Politics is the vision of the real world as if viewed through a mirror. The image it reflects back is dependent on the location and angle of the mirror, and of course any imperfections in its manufactured surface that might distort the object in its reflection as well as the lighting. It also depends on the condition of the viewer who sees that reflection.
With mirrors, different people see things differently. Their perceptions are dependent on their preconditioning, prejudices and emotional and psychological predispositions, to say nothing of the physical condition of the eye and brain of the viewer etc. What one individual sees, another may not. Reflection and distortion are two good metaphors for our view of politics.
Take Jeremy Corbyn for example. Why is it that one group of people see him as one thing and another as something entirely different? Is it all down to subjective self interest or is there something else that makes all the difference? In my case it is a sense of history – English history – that illuminates the image of Jeremy Corbyn. I tend to see him reflected in the mirror of politics in the candlelight of history, in the same way that I saw the image of Margaret Hilda Thatcher. In the wider view of things, despite the ‘plain as a pike staff’, Daily Mail, ‘bloody obvious’, political differences between them, Corbyn and Thatcher have some things in common.
They both come from the dissenting, rather puritanical, radical side of English historical politics – not the established side. I recall telling a bewildered looking stockbroker at the bar in the City of London Club – just after Margaret Hilda had surprisingly been voted the unprecedented and unpredicted leader of the Conservative Party – that we had seen no one like her since Oliver Cromwell. I meant simply that she was an obvious revolutionary who would not normally have been considered and certainly not chosen to lead a comfortably, class based, club centric Conservative party.
That in essential respects is true of J. Corbyn. The ironic things that Thatcher and Corbyn share in common are the facts that above all, they were elected as unthinkable leaders of their respective political parties and that both came from the same dissenting voice in English politics that dates back to the English Reformation of Henry VIII and the formative years of the 17th century English Revolution. Thatcher genuinely was an English east coast, non-conforming, seemingly somewhat puritanical Methodist.
Corbyn may have no particular religious beliefs, being an international socialist by conviction, but he does in his personal demeanour and pacifist leanings look the very picture of a plain speaking English Quaker of old: happy with the simpler things in life; wishing to deceive and short change none; and non-conforming to the previous politics of his party’s own New Labour policy and leadership. He rides a bike not as a photo opportunity, like B. Johnson and (in the early days) J. Cameron but as his chosen means of transportation. He is and looks a serious urban cyclist.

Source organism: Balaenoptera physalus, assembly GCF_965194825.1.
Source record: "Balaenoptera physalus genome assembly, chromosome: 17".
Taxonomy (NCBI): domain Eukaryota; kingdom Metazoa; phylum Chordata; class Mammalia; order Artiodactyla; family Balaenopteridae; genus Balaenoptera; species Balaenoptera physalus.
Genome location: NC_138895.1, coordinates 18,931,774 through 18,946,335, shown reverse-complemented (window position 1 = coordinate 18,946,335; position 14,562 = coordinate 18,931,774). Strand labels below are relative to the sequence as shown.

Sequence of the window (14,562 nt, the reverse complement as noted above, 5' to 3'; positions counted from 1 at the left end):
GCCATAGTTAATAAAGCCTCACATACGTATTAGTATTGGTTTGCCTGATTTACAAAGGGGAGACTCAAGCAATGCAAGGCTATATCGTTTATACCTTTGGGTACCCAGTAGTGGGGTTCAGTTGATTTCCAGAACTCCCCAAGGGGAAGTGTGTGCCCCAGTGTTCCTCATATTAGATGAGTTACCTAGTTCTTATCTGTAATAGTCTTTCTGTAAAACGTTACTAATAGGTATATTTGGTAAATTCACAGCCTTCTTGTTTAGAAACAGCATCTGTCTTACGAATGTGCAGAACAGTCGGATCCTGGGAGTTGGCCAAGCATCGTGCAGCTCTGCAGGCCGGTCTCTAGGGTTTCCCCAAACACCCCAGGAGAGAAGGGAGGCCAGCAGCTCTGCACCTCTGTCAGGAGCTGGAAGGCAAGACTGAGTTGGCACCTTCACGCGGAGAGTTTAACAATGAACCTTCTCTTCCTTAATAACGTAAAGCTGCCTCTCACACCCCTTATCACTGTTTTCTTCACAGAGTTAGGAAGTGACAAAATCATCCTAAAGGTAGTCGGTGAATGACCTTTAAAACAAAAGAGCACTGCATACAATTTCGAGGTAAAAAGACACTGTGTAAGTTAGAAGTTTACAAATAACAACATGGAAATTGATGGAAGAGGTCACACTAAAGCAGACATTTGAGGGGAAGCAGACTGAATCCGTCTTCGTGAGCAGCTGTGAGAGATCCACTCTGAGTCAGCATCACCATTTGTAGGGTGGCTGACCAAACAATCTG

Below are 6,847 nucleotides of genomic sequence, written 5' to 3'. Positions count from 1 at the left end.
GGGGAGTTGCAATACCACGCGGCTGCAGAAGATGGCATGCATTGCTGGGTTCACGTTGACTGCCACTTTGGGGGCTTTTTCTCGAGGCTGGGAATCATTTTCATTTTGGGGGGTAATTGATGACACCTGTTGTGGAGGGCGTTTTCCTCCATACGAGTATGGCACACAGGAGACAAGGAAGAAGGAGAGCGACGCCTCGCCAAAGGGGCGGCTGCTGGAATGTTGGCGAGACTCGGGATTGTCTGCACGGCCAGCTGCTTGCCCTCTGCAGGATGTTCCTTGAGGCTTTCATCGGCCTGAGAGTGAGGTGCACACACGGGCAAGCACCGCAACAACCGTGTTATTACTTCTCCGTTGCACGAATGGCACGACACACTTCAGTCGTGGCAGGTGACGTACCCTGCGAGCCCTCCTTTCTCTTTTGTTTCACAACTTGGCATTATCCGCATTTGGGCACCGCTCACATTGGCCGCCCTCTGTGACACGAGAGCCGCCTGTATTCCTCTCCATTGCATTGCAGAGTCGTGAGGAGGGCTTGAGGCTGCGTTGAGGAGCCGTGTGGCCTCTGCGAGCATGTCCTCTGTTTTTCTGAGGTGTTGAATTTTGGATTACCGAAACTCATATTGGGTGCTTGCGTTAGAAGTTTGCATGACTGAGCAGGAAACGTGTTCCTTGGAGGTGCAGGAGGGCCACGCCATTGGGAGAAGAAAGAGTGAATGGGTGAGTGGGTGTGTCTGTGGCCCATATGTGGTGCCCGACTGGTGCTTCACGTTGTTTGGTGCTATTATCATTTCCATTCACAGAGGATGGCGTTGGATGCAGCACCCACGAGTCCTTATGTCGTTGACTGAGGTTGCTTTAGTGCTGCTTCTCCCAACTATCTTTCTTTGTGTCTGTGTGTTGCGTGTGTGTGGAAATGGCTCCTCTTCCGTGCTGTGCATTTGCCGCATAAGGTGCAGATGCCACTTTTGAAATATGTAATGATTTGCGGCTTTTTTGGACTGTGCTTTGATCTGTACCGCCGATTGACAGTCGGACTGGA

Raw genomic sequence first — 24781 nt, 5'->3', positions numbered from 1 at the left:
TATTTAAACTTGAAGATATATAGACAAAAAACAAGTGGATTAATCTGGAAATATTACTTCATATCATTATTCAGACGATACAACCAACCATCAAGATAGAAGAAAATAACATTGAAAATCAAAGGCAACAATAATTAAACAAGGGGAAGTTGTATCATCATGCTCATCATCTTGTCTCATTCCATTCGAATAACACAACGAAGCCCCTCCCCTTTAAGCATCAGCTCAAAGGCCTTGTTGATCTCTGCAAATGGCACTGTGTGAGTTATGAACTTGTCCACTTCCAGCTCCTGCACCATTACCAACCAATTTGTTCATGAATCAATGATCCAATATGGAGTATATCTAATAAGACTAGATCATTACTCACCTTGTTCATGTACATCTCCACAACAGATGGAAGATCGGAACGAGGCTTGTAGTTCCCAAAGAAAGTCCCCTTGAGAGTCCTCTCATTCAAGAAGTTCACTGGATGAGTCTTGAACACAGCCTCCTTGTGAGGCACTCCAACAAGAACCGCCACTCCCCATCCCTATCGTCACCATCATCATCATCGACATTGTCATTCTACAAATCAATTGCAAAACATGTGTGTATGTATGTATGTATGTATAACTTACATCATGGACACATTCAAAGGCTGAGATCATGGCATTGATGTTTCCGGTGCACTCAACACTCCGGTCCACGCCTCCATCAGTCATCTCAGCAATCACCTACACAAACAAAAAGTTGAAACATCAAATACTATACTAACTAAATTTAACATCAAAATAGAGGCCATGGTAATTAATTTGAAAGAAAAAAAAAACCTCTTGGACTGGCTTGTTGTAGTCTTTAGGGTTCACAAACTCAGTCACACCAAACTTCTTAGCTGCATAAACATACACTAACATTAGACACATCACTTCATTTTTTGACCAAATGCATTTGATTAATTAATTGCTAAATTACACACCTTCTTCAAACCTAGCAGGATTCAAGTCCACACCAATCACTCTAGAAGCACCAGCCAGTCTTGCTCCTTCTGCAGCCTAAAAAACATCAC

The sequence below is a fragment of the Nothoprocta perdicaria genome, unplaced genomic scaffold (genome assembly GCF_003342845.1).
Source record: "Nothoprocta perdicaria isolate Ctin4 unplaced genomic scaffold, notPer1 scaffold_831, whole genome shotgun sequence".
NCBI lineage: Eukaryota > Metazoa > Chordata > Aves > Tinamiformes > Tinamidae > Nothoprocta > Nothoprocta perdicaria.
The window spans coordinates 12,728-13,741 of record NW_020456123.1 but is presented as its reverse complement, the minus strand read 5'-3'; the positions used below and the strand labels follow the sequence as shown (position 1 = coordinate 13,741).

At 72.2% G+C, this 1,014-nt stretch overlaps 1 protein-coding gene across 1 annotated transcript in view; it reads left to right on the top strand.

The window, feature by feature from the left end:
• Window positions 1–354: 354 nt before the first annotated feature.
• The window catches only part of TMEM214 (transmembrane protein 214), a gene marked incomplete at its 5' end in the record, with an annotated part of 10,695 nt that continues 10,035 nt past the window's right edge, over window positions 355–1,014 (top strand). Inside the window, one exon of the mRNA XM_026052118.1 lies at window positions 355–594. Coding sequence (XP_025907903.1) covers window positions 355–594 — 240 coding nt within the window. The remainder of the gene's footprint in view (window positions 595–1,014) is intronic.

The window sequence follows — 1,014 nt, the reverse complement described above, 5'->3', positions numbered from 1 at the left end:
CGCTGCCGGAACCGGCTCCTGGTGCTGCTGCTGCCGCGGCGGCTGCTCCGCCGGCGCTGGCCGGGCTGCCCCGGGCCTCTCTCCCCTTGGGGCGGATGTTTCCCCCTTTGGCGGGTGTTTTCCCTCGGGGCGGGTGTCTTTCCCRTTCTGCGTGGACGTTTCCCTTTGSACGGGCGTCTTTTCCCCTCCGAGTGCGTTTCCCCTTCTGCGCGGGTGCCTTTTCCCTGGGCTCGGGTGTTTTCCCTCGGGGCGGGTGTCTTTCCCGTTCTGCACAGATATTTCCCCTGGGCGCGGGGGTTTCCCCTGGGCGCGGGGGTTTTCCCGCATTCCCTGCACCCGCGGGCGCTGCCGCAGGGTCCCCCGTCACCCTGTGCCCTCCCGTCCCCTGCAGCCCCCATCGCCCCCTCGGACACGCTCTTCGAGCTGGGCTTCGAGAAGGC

Like Margaret Thatcher, another serious person, he does not seem to find much pleasure in frivolity or have an obvious sense of humour. Like the Roman Emperor Diocletian, who quit the position of Emperor in order to grow cabbages on the Dalmatian coast, Jeremy Corbyn has an allotment in East Finchley, which is oddly another area with strong English Civil War connections. Oliver’s son Richard Cromwell lived in a small house on old East Finchley Common when his father was Lord Protector of England. Moreover, co-incidentally, it is also the territory where Margaret Thatcher first became a Member of Parliament. And cosily, just down the road from Karl Marx’s grave in Highgate cemetery. Coincidence is another thing that Jeremy Corbyn and Margaret Thatcher seem to have in common.
They may have little in common in terms of political dogma but they do seem indicatively alike in temperament: serious, no frills, non establishment, unstuffy and willing to turn the world upside down for principle. She had the hectoring Cromwell streak; he does not. You can imagine both of them, had they been around, as members of the Civil War parliamentary side whereas David Cameron, a true conservative, would have been an energetic, pleasure loving, pink cheeked King’s cavalier, bending the knee to the exiled King in Oxford.
They obviously also share a belief in Parliament and the parliamentary system – something that no communist would entertain. Corbyn may have been a left-wing rebel against his own party leadership but he has always remained a member of the House of Commons.
They are both people of the hour as in that old saying: ‘cometh the hour cometh the man’ – or woman. They were and are the unthinkable answers to no longer tolerable things. In the case of Jeremy Corbyn it is the stifling, stagey conformity of modern professional politics and the feeling that many on his side of life have been unrepresented in political leadership. Thank God for politics! It is always better than the non-parliamentary paramilitary solution where the disenfranchised feel they have no alternative but to take to the streets and generals mutiny if the electorate dare to elect people they do not care for.
Will Jeremy Corbyn encounter his much prophesied fate? Probably, but it’s too early to know. People have the habit of adapting. David Cameron in a party conference spasm excoriated him with words about never let letting ‘that man’ into power. The two iron laws of politics are ‘never say never’ and ‘a week is a long time’. Corbyn seems likeable and liked and a refreshing relief to the spun, ultra professional politicians of our times who people do not believe or trust as their representatives. Being a contrarian value investor myself, I think that Jeremy Corbyn’s stock has more value than the market thinks.